This idea entails the same thing as the most basic premise of good composition: an irregular breakup of space is always more interesting than a regular or symmetrical division of space.
This is true of layouts and characters as well.
I think we have a naturally tendency to want to make things even and symmetrical. It's a challenge to train yourself to draw in a way that makes things uneven and interesting, but these elements in a design make it appealing to our brains, probably because it runs counter to our instinct for straightening things up and making them even.
Even in a simple drawing, just changing the proportions so they are uneven can add a lot of interest.
I got these pictures of the "Funny Face" characters from Dan Goodsell's site. It's got a TON of great designs from cereal boxes, etc. Check it out. He was nice enough to give me permission to use his stuff here.
These are so simple and so appealing. There's not much to them so you have to ask yourself "why do they work so well?" I think the proportions make them interesting; they are all a BIG fruit shape with little features pushed up towards the top of the face. Also the features all have a real nice rhythm to them. They are a good example of how much you can do with very few elements! Less is more.
If you check out Dan's site take a look at how the "Funny Face" characters evolved over time. Like most things that were designed in the 1960's, they were redesigned as time went on and by the 1970's they had lost what made them interesting in the first place!
When you design two characters that have to work (design-wise) with each other, it's good to give them proportions that are really different from each other so just looking at the two of them creates contrast and interest. Mike and Sulley are a good example; very different proportions create immediate visual excitement.
Actually Mike and Sulley are a good example of some other things we've talked about already; each has a good variety of:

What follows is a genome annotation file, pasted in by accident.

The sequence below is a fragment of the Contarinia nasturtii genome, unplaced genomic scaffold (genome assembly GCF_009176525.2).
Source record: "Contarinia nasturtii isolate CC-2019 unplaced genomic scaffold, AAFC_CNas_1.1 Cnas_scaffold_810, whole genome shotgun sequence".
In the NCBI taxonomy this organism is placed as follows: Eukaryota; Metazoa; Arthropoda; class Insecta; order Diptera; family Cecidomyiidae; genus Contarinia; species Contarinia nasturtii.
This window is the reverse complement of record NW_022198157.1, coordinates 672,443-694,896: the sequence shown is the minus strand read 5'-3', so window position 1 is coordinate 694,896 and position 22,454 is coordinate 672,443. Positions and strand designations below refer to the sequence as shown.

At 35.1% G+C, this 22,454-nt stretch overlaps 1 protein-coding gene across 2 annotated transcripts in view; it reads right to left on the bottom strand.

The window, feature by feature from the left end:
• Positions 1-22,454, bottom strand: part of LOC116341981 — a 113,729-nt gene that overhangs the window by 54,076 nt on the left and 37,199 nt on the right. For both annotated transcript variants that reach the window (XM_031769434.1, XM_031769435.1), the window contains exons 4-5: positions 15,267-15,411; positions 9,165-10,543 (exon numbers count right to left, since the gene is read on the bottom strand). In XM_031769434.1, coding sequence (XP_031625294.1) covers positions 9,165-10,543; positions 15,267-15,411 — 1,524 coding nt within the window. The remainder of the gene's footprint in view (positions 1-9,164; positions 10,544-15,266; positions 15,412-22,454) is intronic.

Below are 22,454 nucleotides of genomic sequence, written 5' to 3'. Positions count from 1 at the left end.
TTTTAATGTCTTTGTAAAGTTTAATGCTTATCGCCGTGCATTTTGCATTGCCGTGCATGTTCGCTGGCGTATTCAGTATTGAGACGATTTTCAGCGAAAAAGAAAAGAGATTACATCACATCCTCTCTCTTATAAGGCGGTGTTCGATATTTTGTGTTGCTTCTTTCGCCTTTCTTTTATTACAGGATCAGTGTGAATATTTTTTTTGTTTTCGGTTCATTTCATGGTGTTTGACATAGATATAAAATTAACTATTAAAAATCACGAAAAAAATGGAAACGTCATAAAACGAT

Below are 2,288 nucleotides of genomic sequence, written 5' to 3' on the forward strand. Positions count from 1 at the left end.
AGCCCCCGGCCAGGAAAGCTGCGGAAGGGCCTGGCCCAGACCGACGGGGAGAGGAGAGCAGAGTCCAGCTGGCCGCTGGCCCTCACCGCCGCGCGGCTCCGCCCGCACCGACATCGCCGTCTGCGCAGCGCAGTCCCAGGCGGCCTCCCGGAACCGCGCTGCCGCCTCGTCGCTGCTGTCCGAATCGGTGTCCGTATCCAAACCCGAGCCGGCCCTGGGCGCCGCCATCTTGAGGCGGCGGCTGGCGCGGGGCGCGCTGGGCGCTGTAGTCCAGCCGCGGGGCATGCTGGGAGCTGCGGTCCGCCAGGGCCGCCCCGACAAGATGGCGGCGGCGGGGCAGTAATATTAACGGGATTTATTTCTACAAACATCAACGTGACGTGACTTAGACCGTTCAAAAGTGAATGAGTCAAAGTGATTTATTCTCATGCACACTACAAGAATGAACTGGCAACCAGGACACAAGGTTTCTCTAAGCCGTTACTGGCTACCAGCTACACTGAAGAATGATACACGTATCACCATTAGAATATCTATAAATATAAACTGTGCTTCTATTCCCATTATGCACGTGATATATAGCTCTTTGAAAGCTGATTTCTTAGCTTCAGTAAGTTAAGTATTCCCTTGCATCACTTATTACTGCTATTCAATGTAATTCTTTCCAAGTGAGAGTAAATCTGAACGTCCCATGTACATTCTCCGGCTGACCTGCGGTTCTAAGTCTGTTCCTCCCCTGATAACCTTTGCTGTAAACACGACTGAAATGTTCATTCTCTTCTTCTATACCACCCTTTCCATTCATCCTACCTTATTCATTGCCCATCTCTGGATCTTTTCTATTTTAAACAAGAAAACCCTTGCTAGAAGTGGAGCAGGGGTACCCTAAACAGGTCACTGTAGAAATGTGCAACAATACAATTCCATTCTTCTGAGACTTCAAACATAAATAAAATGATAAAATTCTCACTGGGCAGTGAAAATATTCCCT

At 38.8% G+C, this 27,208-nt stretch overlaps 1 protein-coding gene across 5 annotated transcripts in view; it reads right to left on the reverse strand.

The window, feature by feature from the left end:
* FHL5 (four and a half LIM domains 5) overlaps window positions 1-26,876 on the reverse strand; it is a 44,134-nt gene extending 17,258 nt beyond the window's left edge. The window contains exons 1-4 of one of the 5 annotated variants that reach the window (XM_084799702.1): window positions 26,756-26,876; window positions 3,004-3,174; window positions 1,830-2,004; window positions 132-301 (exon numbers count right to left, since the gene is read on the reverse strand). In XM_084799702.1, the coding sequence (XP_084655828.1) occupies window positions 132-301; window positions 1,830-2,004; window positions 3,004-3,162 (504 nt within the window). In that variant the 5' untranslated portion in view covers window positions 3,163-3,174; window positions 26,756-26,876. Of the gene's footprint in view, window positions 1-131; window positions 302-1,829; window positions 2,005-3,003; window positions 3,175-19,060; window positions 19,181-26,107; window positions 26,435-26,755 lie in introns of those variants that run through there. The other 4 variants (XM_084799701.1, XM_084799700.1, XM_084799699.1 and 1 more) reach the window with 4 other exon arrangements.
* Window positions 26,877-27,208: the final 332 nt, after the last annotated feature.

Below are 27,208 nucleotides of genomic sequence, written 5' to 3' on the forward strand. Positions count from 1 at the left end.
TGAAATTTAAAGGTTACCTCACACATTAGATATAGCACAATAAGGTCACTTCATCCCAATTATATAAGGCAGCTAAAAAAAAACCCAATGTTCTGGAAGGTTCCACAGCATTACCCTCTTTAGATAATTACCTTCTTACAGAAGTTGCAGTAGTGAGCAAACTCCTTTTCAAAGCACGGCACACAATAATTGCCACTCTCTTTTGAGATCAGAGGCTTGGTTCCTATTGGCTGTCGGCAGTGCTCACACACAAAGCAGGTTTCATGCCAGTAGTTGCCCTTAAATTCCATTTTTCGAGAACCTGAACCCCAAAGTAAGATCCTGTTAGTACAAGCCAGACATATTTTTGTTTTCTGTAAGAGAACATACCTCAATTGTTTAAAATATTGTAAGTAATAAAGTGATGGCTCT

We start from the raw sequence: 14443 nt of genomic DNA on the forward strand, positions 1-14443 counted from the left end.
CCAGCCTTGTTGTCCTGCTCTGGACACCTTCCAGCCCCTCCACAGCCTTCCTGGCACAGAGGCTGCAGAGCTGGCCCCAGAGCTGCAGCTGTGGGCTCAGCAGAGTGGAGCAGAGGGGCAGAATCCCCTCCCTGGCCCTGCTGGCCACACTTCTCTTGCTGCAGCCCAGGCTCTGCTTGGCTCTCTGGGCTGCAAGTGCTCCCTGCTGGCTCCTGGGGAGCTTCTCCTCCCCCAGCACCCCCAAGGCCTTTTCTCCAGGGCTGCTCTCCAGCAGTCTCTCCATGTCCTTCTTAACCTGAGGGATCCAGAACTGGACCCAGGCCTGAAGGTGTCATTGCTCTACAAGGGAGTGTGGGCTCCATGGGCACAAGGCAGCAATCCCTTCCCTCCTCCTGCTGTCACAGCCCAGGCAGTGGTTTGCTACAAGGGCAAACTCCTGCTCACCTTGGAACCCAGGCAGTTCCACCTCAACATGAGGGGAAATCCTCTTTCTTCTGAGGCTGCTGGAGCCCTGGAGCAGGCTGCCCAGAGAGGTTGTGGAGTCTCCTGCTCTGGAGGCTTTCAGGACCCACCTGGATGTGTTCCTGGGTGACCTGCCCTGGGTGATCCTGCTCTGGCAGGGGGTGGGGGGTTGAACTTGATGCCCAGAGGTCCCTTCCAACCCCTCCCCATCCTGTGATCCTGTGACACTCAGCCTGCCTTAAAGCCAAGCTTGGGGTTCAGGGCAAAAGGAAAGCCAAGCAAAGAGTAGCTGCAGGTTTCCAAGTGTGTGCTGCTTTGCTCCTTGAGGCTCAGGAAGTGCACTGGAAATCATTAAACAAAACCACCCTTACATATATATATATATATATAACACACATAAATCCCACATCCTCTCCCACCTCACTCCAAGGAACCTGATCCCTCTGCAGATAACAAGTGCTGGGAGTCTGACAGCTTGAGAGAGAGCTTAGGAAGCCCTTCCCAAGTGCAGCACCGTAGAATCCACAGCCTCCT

Small, Medium and Large shapes
Type of Shape (Circle, Square, Triangle, etc.)
Any lineup or group of characters should differ from each other in their proportions as much as possible to create visual interest. When you know two characters are going to be in the same scenes together make them different in their proportions.
In a collection of different animals it's easy to get a lot of different proportions. With people it's a little harder but people come in all shapes and sizes as well. Also clothes can be used to give each character a totally different look and different proportions. We've all seen the old guy with pants up to his chest.
So you would think that it's easy to make two characters interesting; just make one huge and one tiny, which will create contrast and be interesting.
You could, and that would work, but when you think about designing characters for animation purposes, one of the things you realize right away is that all the characters you design have to have the ability to interact with each other just like real actors in a live-action film do. They need to talk to each other, communicate with each other and sometimes they need to be able to have scenes of great emotional weight with each other. So you'll find that if you design a huge character and a tiny one it can be hard for them to interact. It can create problems in staging scenes between the two characters if one has his head a mile in the air and the other one is down in the dirt. Eye contact between characters is essential to their interaction and being able to express themselves to each other. Mike and Sulley are actually pretty unique for characters in feature animation because they are pretty different in height (other than Tinkerbell and Peter Pan, or Pinocchio and Jiminy, of course). I'm sure if you watch any of these three movies you'll see that the filmmakers came up with a lot of interesting solutions with their staging to get the characters face-to-face in the same frame when they needed to communicate with each other.
Proportions are very important and they can be very subtle. Mickey Mouse is a very simple design, and yet it's hard to draw him so he looks right. His proportions are tricky to get in the right relationship to each other.
We've all copied a drawing or even traced over a drawing and it didn't look quite right. Why is this? Because we made a subtle mistake in the proportions that threw off the whole drawing.
Being sensitive to proportions - especially subtle ones - is hard. It takes some time and work to train yourself to see proportions correctcly. But they can make the difference between a good drawing and a bad one.